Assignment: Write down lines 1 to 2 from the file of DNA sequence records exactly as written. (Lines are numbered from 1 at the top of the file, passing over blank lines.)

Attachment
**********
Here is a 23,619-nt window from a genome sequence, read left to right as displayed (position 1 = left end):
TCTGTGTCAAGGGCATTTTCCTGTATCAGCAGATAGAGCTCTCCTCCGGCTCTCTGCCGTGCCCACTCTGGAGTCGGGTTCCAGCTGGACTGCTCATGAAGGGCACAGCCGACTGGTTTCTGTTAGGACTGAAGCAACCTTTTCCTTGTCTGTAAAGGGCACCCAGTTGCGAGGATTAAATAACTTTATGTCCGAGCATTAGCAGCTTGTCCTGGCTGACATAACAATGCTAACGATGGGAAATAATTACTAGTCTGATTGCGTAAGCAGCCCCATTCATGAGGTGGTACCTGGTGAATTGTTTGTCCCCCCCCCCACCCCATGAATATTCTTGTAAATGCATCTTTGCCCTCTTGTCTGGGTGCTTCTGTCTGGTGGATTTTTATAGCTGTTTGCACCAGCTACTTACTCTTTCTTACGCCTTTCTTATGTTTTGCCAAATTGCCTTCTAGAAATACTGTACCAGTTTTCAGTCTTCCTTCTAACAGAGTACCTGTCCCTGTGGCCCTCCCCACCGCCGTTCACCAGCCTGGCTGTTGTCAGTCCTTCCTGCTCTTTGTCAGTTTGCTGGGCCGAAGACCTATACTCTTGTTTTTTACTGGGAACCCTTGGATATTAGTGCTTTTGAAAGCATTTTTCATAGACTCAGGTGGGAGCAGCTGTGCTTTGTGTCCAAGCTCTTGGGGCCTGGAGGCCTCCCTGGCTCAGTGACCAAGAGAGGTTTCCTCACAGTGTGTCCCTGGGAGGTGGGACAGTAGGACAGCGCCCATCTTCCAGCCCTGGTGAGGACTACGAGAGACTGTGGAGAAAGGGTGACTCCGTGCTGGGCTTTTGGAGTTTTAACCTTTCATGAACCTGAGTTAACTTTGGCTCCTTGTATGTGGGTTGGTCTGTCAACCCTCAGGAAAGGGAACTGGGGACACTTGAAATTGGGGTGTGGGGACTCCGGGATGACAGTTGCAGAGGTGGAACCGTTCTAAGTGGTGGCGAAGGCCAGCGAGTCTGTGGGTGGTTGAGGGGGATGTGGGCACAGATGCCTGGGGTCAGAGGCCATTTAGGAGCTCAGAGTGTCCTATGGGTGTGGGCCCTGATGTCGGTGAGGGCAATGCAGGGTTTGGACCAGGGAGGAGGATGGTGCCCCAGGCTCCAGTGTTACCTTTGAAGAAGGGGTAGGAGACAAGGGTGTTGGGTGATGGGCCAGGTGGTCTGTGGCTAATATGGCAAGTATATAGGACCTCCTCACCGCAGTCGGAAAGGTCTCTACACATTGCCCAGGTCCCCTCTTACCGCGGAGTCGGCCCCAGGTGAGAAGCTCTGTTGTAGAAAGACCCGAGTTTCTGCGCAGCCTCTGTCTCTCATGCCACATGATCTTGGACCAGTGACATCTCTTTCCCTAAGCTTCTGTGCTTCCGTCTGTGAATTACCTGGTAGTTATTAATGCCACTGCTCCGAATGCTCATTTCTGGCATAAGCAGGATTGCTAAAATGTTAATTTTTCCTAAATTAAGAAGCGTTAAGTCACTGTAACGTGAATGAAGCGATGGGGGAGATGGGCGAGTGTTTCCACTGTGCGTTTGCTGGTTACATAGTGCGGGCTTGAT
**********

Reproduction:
Here is a 23,619-nt window from a genome sequence, read left to right as displayed (position 1 = left end):
TCTGTGTCAAGGGCATTTTCCTGTATCAGCAGATAGAGCTCTCCTCCGGCTCTCTGCCGTGCCCACTCTGGAGTCGGGTTCCAGCTGGACTGCTCATGAAGGGCACAGCCGACTGGTTTCTGTTAGGACTGAAGCAACCTTTTCCTTGTCTGTAAAGGGCACCCAGTTGCGAGGATTAAATAACTTTATGTCCGAGCATTAGCAGCTTGTCCTGGCTGACATAACAATGCTAACGATGGGAAATAATTACTAGTCTGATTGCGTAAGCAGCCCCATTCATGAGGTGGTACCTGGTGAATTGTTTGTCCCCCCCCCCACCCCATGAATATTCTTGTAAATGCATCTTTGCCCTCTTGTCTGGGTGCTTCTGTCTGGTGGATTTTTATAGCTGTTTGCACCAGCTACTTACTCTTTCTTACGCCTTTCTTATGTTTTGCCAAATTGCCTTCTAGAAATACTGTACCAGTTTTCAGTCTTCCTTCTAACAGAGTACCTGTCCCTGTGGCCCTCCCCACCGCCGTTCACCAGCCTGGCTGTTGTCAGTCCTTCCTGCTCTTTGTCAGTTTGCTGGGCCGAAGACCTATACTCTTGTTTTTTACTGGGAACCCTTGGATATTAGTGCTTTTGAAAGCATTTTTCATAGACTCAGGTGGGAGCAGCTGTGCTTTGTGTCCAAGCTCTTGGGGCCTGGAGGCCTCCCTGGCTCAGTGACCAAGAGAGGTTTCCTCACAGTGTGTCCCTGGGAGGTGGGACAGTAGGACAGCGCCCATCTTCCAGCCCTGGTGAGGACTACGAGAGACTGTGGAGAAAGGGTGACTCCGTGCTGGGCTTTTGGAGTTTTAACCTTTCATGAACCTGAGTTAACTTTGGCTCCTTGTATGTGGGTTGGTCTGTCAACCCTCAGGAAAGGGAACTGGGGACACTTGAAATTGGGGTGTGGGGACTCCGGGATGACAGTTGCAGAGGTGGAACCGTTCTAAGTGGTGGCGAAGGCCAGCGAGTCTGTGGGTGGTTGAGGGGGATGTGGGCACAGATGCCTGGGGTCAGAGGCCATTTAGGAGCTCAGAGTGTCCTATGGGTGTGGGCCCTGATGTCGGTGAGGGCAATGCAGGGTTTGGACCAGGGAGGAGGATGGTGCCCCAGGCTCCAGTGTTACCTTTGAAGAAGGGGTAGGAGACAAGGGTGTTGGGTGATGGGCCAGGTGGTCTGTGGCTAATATGGCAAGTATATAGGACCTCCTCACCGCAGTCGGAAAGGTCTCTACACATTGCCCAGGTCCCCTCTTACCGCGGAGTCGGCCCCAGGTGAGAAGCTCTGTTGTAGAAAGACCCGAGTTTCTGCGCAGCCTCTGTCTCTCATGCCACATGATCTTGGACCAGTGACATCTCTTTCCCTAAGCTTCTGTGCTTCCGTCTGTGAATTACCTGGTAGTTATTAATGCCACTGCTCCGAATGCTCATTTCTGGCATAAGCAGGATTGCTAAAATGTTAATTTTTCCTAAATTAAGAAGCGTTAAGTCACTGTAACGTGAATGAAGCGATGGGGGAGATGGGCGAGTGTTTCCACTGTGCGTTTGCTGGTTACATAGTGCGGGCTTGAT